A Dangerous Education by Megan Chance: This is Dark Academia (a popular Modern Gothic niche) infused with women’s fiction. We’ve got a 1950s school for wayward girls. A teacher with a secret past. The quantum physics theory of entanglement. The shadows of McCarthyism.
Hidden Pictures by Jason Rekulak: Recovering addict takes a job as a nanny in what looks like the perfect household. Everything is just too good to be true. Then the kid starts drawing disturbing pictures. Is the supernatural involved? This is an excellent example of gas-lighting and Gothic horror.
The Hacienda by Isabel Cañas: A terrific Gothic set in the aftermath of the Mexican War of Independence. A new bride. A haunted mansion. An exorcism. And what really happened to the first wife, anyway?
The London Séance Society by Sarah Penner: Drenched in atmosphere and the supernatural this is a Gothic mystery set in the intensely claustrophobic world of 19th century séances. What can you believe when you are surrounded by people who claim to speak to the dead?
Daisy Darker by Alice Feeney: An isolated mansion. A dysfunctional family. Secrets from the past. An unreliable narrator. What could possibly go wrong?
Forget What You Know by Christina Dodd: Childhood amnesia, quirky characters and an isolated town named—wait for it—Gothic. The local flower breeder has a psychic vibe. The killer knows the secrets of her past, secrets she can’t remember. Great example of how a small, remote community can stand in for the traditional haunted mansion.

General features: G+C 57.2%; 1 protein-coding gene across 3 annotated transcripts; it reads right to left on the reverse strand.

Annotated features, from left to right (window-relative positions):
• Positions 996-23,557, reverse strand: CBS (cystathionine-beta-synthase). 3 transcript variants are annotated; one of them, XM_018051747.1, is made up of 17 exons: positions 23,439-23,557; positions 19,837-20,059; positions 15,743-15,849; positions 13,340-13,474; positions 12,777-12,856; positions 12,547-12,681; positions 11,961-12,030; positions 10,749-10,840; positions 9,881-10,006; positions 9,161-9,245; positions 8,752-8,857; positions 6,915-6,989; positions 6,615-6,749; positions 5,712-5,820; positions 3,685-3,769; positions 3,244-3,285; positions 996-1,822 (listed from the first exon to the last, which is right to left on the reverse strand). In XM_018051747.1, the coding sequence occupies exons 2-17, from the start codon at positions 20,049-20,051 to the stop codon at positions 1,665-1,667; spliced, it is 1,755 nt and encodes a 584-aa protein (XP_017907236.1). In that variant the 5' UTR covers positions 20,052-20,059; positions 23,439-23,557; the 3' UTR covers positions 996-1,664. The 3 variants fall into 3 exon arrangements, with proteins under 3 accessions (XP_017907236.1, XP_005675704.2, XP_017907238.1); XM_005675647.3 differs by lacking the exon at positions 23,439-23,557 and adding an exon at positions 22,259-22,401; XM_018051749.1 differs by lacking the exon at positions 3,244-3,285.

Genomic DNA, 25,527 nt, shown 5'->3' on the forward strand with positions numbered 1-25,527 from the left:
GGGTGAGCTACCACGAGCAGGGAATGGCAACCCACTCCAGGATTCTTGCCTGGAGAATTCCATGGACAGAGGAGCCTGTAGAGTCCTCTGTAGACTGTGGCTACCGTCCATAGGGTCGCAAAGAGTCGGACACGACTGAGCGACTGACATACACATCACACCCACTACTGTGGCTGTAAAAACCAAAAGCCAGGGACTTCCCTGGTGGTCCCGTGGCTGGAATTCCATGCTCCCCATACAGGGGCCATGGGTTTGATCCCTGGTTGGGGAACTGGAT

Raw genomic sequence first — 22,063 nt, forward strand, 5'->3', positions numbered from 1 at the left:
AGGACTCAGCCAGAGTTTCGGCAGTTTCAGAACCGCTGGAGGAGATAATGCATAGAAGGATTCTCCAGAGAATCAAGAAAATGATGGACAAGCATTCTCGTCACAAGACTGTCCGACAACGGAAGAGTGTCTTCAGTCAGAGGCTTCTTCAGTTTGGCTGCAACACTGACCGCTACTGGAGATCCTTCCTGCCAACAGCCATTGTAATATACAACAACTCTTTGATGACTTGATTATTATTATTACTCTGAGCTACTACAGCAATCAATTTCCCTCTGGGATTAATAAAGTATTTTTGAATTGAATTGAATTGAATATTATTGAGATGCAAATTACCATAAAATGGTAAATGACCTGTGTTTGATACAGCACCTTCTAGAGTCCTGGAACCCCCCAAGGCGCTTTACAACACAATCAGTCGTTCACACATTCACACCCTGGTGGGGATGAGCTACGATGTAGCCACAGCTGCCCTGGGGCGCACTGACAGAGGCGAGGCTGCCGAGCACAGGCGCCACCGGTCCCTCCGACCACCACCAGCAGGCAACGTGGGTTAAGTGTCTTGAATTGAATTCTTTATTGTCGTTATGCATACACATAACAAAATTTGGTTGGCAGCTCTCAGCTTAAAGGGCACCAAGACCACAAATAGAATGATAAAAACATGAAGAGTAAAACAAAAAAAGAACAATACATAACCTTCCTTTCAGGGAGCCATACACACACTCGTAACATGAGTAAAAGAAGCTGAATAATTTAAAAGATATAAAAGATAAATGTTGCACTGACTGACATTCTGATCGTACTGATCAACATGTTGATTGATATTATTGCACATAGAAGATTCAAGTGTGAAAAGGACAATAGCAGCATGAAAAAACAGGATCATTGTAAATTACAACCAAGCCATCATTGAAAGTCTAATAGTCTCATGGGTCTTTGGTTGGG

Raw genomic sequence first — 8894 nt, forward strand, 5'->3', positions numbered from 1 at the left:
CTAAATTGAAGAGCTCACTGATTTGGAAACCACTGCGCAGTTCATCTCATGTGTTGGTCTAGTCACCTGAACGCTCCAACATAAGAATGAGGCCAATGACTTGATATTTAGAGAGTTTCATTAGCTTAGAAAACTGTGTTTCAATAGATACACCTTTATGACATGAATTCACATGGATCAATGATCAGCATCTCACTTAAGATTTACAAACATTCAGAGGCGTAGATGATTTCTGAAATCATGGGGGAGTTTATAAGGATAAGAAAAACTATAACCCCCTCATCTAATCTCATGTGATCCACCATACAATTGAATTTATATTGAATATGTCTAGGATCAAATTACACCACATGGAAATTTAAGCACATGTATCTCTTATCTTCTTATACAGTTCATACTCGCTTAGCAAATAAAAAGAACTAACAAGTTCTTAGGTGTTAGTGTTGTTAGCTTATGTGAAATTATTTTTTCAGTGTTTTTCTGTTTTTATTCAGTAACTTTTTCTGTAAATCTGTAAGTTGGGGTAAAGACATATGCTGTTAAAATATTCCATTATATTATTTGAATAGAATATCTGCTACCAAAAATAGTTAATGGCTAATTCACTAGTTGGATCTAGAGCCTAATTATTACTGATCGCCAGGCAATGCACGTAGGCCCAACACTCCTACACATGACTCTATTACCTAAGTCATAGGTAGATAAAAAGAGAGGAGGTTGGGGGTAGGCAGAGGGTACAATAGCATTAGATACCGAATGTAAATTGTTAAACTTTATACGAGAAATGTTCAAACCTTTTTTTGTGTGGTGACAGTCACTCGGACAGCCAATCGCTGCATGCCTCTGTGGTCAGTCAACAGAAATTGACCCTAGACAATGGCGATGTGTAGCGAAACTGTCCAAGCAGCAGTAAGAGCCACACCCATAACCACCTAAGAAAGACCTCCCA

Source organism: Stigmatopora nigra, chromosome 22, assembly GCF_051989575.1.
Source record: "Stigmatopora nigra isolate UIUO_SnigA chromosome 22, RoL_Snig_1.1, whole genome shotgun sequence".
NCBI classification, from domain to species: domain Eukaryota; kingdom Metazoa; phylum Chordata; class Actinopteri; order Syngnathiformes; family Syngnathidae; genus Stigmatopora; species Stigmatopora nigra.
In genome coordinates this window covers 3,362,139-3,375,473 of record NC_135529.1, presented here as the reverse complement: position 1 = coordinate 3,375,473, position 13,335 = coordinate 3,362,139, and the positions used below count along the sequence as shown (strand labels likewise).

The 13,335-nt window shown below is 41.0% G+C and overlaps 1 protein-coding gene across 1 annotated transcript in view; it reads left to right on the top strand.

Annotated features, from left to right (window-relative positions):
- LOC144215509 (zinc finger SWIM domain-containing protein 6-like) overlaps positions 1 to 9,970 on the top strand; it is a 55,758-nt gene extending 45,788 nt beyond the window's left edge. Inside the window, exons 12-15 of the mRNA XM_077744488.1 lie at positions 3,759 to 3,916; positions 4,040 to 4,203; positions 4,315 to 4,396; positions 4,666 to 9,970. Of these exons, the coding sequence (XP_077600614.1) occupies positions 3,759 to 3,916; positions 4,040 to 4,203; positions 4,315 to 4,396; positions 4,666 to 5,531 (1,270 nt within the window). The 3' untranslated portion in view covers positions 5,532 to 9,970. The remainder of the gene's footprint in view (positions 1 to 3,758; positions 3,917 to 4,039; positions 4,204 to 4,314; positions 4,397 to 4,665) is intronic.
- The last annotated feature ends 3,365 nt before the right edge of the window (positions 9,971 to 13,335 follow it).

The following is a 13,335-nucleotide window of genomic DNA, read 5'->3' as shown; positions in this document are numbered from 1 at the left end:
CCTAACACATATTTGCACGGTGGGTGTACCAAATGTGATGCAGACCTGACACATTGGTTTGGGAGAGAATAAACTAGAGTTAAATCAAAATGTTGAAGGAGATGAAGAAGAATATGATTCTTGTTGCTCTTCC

Here’s to the latest incarnation of the Gothic novel. The good news for those of us who love to read it and write it is that it seems to have settled in for a nice, long run. Then, again, it never really went away.
About The Bride Wore White by Amanda Quick:
Being Madame Ariadne, Psychic Dream Consultant, wasn’t Prudence Ryland’s ideal gig, but it paid well which was reason enough to do the work—until she realizes that her latest client intends to kill her. But Prudence, a master at reinvention, finds a new job and home as far away as possible and is finally able to relax—which turns out to be a big mistake. Letting her guard down means being kidnapped and drugged and waking up in a bloodstained wedding dress in the honeymoon suite next to a dead man. With the press outside the hotel, waiting with their cameras and police sirens in the distance, it’s obvious she’s being framed for the man’s murder. Prudence knows who is responsible, but will anyone believe her?
It doesn’t seem likely that rumored crime boss Luther Pell or his associate, Jack Wingate, believe her seemingly outrageous claims of being a target of a ruthless vendetta. In fact, Prudence is convinced that the mysterious Mr. Wingate believes her to be a fraud at best, and at worst: a murderer. And Jack Wingate does seem to be someone intimately familiar with violence, if going by his scarred face and grim expression. So no one is more shocked than Prudence when Jack says he’ll help her. Of course, his ideas for helping her involve using her as the bait for a killer, but Prudence feels oddly safe with Jack protecting her. But who will protect Prudence from her growing fascination with this enigma of a man?